A master teacher committed to arts-in-education, she received commissions by the University of Richmond, California State University/Long Beach, George Mason University, SUNY Purchase Conservatory of Dance, Interlochen Arts Academy, the State Ballet College of Oslo, Ailey/Fordham University B.F.A. Program, Oklahoma Arts Institute, the Juilliard School’s Emerging Modern Masters Series, Jacob’s Pillow Dance Festival, Boston Conservatory of Music, Randolph-Macon College and the National Dance Institute, among others. In 1970, she founded the first school of contemporary dance for the community of Spoleto, Italy and was the Master Artist-in-Residence at the Atlantic Center for the Arts. She has taught for the Dance Aspen Festival from 1990-95, the Julio Bocca Center in Argentina, the 97-98 Victoria College Melbourne, and the Chautauqua Institution and Festival. She is Chairperson of the Modern Department at The Ailey School for 30 years, served on the faculty of The Juilliard School 91 -05, The Martha Graham School since 1977 and guest teaches at the famed Performing Arts High School (alumna), Steps on Broadway, and Peridance Capezio Center. She was named Honorary Chair for the Marymount Manhattan College ‘05 Gala and served as panelist for the Heinz Awards and the New Jersey State Council for the Arts. She served as a Grand Marshal of the 2013 Parade in NYC. 


Buglisi’s repertoire is archived in the Jerome Robbins Dance Collection of the New York Public Library for the Performing Arts. Awards and honors include: 2022 Juilliard President's Medal, 2020 Bessie Award Special Citation, 2016 Fini International Lifetime Achievement Award, Dance Parade's 2016 Grand Marshall/Lifetime Achievement Award, 2014 Kaatsbaan International Playing Field Award, American Dance Guild Award for Artistic Excellence, Fiorello LaGuardia Award for Excellence, The Gertrude Shurr Award for Dance, Altria Group’s 2007 Women Choreographer Initiative Award, National Endowment for the Arts choreographer fellowships, challenge grants from the Arnhold Foundation, commissioning grants from The Harkness Foundation for Dance and The O’Donnell-Green Music & Dance Foundation, and important grants from the Howard Gilman Foundation, The Shubert Foundation, the New York State Council on the Arts, NYC Department of Cultural Affairs, among others. Ms. Buglisi served for three terms on Dance/USA’s Board of Trustees as Chair, Artistic Directors Council (2010-2013).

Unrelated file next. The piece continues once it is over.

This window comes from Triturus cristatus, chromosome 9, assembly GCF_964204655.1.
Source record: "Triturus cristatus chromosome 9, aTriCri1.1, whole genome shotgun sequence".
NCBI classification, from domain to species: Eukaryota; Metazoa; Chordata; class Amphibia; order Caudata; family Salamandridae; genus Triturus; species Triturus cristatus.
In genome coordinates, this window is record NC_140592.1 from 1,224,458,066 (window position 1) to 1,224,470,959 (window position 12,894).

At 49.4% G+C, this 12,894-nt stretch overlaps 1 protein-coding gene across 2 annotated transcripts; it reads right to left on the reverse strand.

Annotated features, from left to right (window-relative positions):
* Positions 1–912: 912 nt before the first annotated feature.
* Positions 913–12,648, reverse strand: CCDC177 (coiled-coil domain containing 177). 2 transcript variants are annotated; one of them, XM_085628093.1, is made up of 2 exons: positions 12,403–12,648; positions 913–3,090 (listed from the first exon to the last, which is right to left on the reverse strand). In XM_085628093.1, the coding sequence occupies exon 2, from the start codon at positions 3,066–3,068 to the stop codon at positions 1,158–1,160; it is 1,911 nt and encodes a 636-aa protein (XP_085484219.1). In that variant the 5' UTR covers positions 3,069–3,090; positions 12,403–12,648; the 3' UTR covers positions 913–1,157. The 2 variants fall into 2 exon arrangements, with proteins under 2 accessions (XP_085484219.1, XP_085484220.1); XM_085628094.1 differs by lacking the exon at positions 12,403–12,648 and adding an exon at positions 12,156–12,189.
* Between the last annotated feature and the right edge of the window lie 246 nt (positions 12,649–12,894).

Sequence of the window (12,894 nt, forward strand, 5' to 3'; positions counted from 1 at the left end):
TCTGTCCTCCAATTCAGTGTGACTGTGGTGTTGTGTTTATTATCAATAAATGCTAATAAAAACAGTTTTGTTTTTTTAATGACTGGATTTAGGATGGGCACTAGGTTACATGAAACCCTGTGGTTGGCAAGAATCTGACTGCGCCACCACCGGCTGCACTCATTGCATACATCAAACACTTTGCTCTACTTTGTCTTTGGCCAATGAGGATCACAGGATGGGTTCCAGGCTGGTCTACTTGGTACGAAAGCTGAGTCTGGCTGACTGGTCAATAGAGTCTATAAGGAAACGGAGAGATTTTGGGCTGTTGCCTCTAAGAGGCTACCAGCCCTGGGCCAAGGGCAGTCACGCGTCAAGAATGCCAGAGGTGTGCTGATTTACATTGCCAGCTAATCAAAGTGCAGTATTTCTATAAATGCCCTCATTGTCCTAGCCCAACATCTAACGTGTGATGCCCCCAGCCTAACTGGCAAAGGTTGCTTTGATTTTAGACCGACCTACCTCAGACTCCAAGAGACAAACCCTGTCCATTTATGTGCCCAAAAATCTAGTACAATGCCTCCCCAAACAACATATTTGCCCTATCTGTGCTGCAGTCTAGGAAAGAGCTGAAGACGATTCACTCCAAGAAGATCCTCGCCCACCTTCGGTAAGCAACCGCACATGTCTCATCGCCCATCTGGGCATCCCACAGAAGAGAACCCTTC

Photo (c) Bill Biggart